- Reports: There are programs in which the outputs have the form of lists. There are used to make automatic queries and data table modifications.
- Module Pool Programming: Programs to build automatic custom screens.
If you use SAP daily, it can be meaningful to learn coding in ABAP, to automate time-consuming tasks.
There is also a high demand for experienced professionals in RPG (Report Program Generator), the IBM i programming language (better known as AS/400, its older name).
Knowing how to code in this language is a strategic skill as RPG developers are retiring and experienced IBM Systems users are becoming scarce. Even if it will not be the leading ERP system in terms of innovation for the next years, IBM i has been evolving and is still being used by some companies.
The No-Code trend
Lately, we have been witnessing the emerging « No-Code » movement. It consists of a Cloud development platform where the user develops applications only by the graphical interface, without the need of maintaining large coding scripts.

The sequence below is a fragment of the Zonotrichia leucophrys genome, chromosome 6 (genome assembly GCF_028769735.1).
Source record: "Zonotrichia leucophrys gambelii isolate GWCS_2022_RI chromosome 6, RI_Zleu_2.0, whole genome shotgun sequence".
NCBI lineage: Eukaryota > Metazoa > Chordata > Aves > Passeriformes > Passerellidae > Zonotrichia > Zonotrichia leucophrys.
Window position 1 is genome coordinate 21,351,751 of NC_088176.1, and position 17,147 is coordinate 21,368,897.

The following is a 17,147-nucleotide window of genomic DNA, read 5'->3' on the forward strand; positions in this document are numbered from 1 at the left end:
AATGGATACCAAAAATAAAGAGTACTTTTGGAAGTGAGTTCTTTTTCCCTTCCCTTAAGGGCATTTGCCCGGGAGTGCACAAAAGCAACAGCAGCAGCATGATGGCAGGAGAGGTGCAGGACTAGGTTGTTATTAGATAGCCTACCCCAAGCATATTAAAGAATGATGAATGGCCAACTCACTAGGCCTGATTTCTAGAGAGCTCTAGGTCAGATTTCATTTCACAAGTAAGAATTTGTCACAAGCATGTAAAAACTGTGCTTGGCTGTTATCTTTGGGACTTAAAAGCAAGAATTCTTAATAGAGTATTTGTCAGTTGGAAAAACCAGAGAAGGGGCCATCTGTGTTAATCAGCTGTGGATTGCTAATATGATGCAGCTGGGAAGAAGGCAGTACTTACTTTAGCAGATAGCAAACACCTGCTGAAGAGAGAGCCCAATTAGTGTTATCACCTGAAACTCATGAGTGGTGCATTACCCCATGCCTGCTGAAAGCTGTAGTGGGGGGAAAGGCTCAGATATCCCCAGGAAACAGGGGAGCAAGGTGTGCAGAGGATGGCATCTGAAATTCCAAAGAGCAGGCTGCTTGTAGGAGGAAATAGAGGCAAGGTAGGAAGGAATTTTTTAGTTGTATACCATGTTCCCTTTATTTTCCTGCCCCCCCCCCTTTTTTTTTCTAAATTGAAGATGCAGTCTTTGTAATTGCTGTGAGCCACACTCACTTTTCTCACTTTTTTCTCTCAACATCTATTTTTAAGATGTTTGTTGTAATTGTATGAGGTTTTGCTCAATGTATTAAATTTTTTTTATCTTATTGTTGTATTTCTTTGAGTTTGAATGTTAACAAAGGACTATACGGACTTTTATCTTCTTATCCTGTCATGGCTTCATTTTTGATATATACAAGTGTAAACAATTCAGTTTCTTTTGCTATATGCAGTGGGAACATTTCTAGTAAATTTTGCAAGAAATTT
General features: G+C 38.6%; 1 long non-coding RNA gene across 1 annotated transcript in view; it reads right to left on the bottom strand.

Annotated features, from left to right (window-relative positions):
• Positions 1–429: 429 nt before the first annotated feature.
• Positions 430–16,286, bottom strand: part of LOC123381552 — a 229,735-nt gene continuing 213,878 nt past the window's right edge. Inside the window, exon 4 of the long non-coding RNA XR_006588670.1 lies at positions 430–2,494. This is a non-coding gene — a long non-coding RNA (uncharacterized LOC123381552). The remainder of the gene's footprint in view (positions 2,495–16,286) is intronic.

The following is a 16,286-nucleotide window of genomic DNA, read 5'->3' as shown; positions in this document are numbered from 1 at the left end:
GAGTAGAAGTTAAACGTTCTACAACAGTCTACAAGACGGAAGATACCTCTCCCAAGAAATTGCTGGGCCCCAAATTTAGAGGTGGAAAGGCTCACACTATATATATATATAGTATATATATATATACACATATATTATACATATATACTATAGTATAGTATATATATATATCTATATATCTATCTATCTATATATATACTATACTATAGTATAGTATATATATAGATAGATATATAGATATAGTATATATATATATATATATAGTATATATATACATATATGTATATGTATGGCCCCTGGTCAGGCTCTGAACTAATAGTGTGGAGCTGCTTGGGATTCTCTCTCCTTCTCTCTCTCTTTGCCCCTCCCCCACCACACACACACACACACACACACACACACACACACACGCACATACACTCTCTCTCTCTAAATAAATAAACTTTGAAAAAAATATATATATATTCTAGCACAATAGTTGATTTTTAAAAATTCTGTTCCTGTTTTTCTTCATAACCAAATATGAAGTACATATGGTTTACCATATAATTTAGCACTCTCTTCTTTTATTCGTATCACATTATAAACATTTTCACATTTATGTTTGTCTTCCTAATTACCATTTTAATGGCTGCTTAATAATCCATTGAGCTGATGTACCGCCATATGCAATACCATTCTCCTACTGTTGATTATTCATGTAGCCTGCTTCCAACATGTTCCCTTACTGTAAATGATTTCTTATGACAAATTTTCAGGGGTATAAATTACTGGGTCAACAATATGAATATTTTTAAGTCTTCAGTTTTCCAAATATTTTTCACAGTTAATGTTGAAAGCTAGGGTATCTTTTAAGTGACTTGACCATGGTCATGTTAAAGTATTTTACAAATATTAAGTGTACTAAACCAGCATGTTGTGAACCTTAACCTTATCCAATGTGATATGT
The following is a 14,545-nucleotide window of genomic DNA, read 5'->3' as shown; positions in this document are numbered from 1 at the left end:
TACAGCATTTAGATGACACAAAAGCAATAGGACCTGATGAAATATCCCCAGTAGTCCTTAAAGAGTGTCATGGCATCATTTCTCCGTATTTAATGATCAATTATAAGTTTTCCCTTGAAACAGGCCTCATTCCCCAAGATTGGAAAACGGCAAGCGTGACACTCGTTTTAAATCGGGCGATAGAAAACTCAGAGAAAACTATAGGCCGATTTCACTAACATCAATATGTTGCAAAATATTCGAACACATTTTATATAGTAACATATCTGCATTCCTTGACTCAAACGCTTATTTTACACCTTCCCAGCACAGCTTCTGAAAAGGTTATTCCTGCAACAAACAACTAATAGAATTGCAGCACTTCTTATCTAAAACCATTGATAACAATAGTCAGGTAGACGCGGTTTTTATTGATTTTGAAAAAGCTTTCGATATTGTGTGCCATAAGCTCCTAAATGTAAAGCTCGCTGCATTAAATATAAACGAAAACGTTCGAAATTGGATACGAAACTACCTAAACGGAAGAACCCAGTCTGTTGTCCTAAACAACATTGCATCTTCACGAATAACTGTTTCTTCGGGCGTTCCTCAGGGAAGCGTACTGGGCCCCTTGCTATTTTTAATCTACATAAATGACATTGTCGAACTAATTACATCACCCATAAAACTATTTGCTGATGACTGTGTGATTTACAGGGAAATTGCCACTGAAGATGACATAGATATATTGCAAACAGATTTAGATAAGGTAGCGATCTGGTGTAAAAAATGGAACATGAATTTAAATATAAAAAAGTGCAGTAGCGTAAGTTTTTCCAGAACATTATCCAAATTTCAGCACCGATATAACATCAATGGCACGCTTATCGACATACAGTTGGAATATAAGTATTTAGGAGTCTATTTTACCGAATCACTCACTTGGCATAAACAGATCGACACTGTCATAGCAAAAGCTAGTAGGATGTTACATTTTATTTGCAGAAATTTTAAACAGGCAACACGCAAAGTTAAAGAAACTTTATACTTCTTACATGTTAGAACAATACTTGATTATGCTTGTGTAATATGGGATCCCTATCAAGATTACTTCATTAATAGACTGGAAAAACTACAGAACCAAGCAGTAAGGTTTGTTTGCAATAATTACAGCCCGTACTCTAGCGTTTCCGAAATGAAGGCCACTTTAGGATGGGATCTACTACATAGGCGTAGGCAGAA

It is meant for business users, to bypass long IT development cycles, thus shortening application development timelines.
In a nutshell, Programmation will be more and more accessible.
Conclusion: Which programming language to learn for Supply Chain?
We saw that there is not any “best” coding language as such. My recommendation is the following:
- Focus on one language that will be the most useful in your daily work and that better fits your ambitions.
- Master the basics.
- Practice with real business problems as soon as possible.
I have never considered myself a Programmation expert. But I have faced many practical cases where I built programs to solve problems. I have learned the fundamentals of algorithms logic and object-oriented programming. This had a dramatic impact on my productivity and my results.
Mark my words, coding is not an end in itself.
The ultimate goal is not to be an expert in IT development (unless it is part of your career plan), but it is rather to understand the underlying logic of computer programming. I see every day the difference between people having this coding culture and people who don’t. Those are not able to lead any technical meetings with IT teams. And it is a shame because programs help us to automate and optimize, to have more available time for analysis and decision making.
The No-Code platforms will make application building much easier. But it will still be essential to master the programming fundamentals to fully take advantage of those new tools.
This is why starting to learn computer programming is a way to boost your career in Supply Chain.
To go further